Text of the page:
Advances in time-frequency analysis can provide new insights into the important, yet complex relationship between muscle activation (ie, electromyography [EMG]) and motion during dynamic tasks. We use wavelet coherence to compare a fundamental cyclical movement (lumbar spine flexion and extension) to the surface EMG linear envelope of 2 trunk muscles (lumbar erector spinae and internal oblique). Both muscles cohere to the spine kinematics at the main cyclic frequency, but lumbar erector spinae exhibits significantly greater coherence than internal oblique to kinematics at 0.25, 0.5, and 1.0 Hz. Coherence phase plots of the 2 muscles exhibit different characteristics. The lumbar erector spinae precedes trunk extension at 0.25 Hz, whereas internal oblique is in phase with spine kinematics. These differences may be due to their proposed contrasting functions as a primary spine mover (lumbar erector spinae) versus a spine stabilizer (internal oblique). We believe that this method will be useful in evaluating how a variety of factors (eg, pain, dysfunction, pathology, fatigue) affect the relationship between muscles’ motor inputs (ie, activation measured using EMG) and outputs (ie, the resulting joint motion patterns).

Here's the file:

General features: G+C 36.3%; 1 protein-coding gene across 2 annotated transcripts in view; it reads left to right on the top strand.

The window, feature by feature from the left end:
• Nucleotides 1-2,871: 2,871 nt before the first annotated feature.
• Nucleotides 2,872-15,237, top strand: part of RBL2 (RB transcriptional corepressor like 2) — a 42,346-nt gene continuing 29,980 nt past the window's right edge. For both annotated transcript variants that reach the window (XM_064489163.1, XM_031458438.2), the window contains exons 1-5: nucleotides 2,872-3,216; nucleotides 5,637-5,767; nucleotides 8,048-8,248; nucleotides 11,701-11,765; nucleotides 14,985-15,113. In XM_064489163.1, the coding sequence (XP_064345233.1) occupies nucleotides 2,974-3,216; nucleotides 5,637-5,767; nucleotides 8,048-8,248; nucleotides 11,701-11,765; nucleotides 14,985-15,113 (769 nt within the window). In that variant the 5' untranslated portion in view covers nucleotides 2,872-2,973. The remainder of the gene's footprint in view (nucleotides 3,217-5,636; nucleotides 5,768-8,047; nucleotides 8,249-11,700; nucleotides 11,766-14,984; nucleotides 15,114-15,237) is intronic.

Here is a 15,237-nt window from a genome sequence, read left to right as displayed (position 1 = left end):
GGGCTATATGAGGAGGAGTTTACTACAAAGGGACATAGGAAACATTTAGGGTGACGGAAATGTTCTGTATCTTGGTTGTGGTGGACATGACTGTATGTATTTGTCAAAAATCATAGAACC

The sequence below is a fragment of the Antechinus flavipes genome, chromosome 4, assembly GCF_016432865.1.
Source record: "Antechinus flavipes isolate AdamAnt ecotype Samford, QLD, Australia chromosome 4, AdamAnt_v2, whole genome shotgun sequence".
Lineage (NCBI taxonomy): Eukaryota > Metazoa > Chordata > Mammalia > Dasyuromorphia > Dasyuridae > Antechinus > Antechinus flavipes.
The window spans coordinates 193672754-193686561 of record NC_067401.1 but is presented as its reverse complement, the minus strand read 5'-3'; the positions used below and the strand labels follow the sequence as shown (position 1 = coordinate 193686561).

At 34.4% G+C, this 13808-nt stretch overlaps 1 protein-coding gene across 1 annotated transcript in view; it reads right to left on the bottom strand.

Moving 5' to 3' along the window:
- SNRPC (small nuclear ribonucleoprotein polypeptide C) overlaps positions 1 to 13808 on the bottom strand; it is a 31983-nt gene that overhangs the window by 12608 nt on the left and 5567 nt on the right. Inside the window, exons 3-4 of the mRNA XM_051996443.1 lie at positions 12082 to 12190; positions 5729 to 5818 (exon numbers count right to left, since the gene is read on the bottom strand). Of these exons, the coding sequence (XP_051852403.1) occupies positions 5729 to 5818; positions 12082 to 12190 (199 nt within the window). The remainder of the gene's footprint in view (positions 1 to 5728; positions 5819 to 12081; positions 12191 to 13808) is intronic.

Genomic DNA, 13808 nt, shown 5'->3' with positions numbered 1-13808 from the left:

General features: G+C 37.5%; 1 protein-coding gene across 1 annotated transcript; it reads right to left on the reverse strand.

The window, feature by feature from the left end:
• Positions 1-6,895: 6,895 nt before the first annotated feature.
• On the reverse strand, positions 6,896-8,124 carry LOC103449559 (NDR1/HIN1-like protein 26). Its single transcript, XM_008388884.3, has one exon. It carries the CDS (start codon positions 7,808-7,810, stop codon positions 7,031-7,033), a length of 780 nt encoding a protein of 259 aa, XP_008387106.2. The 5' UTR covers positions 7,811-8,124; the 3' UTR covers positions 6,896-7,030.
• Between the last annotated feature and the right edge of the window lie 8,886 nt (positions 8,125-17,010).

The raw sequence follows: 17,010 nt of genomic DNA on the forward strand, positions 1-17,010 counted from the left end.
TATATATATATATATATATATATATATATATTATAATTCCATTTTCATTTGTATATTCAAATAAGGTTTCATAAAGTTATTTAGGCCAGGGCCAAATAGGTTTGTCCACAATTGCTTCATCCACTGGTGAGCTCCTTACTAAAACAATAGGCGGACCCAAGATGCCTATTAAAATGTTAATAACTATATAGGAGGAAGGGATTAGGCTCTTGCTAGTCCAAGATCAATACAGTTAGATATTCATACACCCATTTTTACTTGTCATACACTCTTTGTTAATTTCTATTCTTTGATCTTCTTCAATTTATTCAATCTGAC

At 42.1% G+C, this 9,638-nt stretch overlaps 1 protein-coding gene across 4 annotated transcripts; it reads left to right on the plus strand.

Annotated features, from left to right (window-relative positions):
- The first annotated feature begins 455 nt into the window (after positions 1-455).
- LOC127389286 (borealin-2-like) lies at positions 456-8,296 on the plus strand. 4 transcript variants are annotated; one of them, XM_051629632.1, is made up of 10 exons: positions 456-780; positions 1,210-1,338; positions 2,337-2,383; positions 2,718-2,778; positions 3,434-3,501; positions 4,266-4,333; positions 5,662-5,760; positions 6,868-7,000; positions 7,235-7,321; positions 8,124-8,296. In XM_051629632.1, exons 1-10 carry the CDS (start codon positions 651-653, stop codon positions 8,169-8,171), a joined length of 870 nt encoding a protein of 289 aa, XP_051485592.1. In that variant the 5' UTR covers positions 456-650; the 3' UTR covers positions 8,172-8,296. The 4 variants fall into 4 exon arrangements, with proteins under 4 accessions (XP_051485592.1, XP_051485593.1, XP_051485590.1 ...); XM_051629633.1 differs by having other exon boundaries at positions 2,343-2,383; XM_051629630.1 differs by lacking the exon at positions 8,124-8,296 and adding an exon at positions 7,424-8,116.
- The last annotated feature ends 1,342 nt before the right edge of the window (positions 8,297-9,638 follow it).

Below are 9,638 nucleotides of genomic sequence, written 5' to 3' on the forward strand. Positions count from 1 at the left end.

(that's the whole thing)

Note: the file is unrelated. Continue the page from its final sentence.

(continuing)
Hay is with the School of Physical and Health Education, Nipissing University, North Bay, Ontario, Canada. Wachowiak is with the Department of Computer Science and Mathematics, Nipissing University, North Bay, Ontario, Canada. Graham is with the School of Human Kinetics, University of Ottawa, Ottawa, Ontario, Canada.